Crocodiles (crocs) are dominant wetland predators inhabiting Australia’s northern waters. These potentially dangerous reptiles are found in Western Australia, Northern Territory and Queensland. Their usual territory stretches north from Broome on the west coast to Rockhampton on the east coast, however sightings have occurred as far south as Carnarvon and Hervey Bay.

Two types of crocodiles exist in Australian waters, the Saltwater Croc (Estuarine), “Salty” and the Freshwater Croc, “Freshy”. The main visual differences are their size and the shape of their snouts. Salties are larger with a broad snout and Freshies have a narrow tapered snout.

crocodiles-saltwater-croc Saltwater Crocs (Crocodylus porosus) are the world’s largest of their kind and are extremely dangerous, being potential man-eaters. Average sized males grow to 5 metres and 450 kg (1000 lb) and larger animals have been found. They generally inhabit dark, murky waters in brackish areas (slightly salty) however are also found in salt and freshwater reaches of rivers, floodplains, lagoons, billabongs and coastal waters in Northern Australia. These powerful creatures will attack anything, including enormous Water Buffalo and even humans should the opportunity present.


Freshwater Crocs (Crocodylus johnstoni) are timid and generally keep to themselves. They are not aggressive towards humans unless threatened or tread on. Their average size is 1.5 metres however they can grow up to 3 metres long. Freshies are found in freshwater billabongs, lakes, swamps, rivers and creeks. They feed mainly on fish and small reptiles, amphibians, birds and bats.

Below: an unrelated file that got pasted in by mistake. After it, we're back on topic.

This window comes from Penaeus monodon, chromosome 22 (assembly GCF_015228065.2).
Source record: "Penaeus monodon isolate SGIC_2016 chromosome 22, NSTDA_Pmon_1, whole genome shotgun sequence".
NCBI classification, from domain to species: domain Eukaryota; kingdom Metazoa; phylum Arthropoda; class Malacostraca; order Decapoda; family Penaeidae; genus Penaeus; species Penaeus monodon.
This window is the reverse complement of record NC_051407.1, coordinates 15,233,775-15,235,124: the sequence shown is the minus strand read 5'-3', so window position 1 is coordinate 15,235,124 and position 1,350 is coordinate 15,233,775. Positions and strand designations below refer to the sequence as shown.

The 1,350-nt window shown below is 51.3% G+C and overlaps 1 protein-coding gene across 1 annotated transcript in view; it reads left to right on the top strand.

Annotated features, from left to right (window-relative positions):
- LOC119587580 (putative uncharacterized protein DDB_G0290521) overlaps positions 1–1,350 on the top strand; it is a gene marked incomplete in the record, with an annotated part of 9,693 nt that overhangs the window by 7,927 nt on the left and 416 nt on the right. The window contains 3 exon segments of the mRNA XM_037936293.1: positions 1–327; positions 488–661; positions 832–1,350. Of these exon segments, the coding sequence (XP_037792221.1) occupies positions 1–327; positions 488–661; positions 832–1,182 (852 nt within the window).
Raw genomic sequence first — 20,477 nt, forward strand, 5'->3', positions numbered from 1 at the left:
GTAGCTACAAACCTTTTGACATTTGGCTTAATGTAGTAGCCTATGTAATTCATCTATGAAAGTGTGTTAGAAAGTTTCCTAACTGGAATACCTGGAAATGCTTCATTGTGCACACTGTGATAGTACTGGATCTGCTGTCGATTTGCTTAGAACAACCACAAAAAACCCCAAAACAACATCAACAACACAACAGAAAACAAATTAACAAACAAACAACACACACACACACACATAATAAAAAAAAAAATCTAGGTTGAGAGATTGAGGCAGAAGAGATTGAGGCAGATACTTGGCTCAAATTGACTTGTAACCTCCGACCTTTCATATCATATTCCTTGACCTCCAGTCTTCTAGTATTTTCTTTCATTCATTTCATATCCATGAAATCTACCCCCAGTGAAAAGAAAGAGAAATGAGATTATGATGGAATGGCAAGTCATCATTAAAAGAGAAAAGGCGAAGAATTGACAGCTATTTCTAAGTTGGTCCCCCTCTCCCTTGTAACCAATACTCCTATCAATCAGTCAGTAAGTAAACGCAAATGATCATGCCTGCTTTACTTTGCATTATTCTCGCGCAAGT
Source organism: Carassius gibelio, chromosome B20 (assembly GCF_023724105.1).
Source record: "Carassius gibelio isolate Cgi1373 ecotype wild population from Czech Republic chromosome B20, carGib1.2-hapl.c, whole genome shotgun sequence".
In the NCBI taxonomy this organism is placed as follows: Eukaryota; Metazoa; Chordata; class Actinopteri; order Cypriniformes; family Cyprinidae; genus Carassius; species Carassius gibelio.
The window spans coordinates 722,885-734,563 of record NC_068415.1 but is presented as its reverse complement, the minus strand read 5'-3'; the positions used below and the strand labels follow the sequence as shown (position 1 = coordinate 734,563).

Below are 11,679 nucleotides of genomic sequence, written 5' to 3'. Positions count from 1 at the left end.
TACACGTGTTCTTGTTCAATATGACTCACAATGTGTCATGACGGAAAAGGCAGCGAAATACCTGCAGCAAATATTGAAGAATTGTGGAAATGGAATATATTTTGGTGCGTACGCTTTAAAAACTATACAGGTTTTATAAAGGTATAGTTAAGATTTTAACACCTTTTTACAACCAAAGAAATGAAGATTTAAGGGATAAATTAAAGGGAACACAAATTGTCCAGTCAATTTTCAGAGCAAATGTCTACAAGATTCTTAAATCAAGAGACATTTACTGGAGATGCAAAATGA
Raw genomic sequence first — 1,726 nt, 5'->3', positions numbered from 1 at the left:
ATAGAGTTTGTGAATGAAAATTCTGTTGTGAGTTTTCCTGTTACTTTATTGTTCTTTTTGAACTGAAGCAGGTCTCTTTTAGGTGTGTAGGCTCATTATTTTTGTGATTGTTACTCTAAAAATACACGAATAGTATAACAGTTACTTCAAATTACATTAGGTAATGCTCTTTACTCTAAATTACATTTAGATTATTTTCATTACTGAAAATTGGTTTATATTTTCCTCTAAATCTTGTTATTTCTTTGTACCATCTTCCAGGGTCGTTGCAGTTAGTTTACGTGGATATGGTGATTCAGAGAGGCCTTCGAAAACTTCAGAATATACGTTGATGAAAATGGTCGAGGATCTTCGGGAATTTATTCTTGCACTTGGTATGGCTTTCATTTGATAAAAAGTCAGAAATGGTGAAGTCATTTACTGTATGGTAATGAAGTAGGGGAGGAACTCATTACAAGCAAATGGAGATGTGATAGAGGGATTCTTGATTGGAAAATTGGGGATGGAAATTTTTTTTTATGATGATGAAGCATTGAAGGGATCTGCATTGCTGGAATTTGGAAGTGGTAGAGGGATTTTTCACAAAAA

crocodiles-salty-mouth-wide-open Particular caution must be taken when visiting Northern Australia and its croc inhabited waterways. Always be aware around water and do not take any unnecessary risks. Do not ignore warning signs and do not assume the area is safe if there is not a warning sign present.

When boating, avoid entering the water when launching and retrieving your vessel and do not lean over the edge or hang any body parts over the side of the boat.

Keep back from the water’s edge when fishing and always watch for crocs. Avoid constantly fishing from the same spot and never throw fish offal into the water.

Camp at least 50 metres from the water’s edge and never wash dishes or clean fish in or near the water. Dispose of all food scraps, bait and fish offal thoughtfully and never leave any at your campsite.

Above all, do not swim in crocodile country and remember any waterways unsafe for you are also unsafe for your pet so keep them under control and well away from the water. Heed warning signs and only swim in safe designated areas.


One or two fatal croc attacks are reported on average in Australia each year. So please be careful and avoid being one of those unwanted statistics. Stay safe in crocodile country.

Top End Newspaper Bulletins Proclaim Crocodile Attacks on People
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Get up close to baby crocs



Largest Saltwater Croc ever captured at 8.63 metres



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Saltwater Crocodile or Estuarine Crocodile (Crocodylus Porosus) Underwater, South Australia

Saltwater Crocodile or Estuarine Crocodile (Crocodylus Porosus) Close-Up, Australia

Close-Up of an Australian Saltwater Crocodile, Kakadu National Park, Australia (Crocodylus Porous)

Saltwater Crocodile (Crocodylus Porosus), Kakadu National Park, Australia

Estuarine or Saltwater Crocodile (Crocodylus Porosus), Northern Territory, Australia

Saltwater Crocodile (Crocodylus Porosus), Airlie Beach, Queensland, Australia, Pacific

Saltwater Crocodile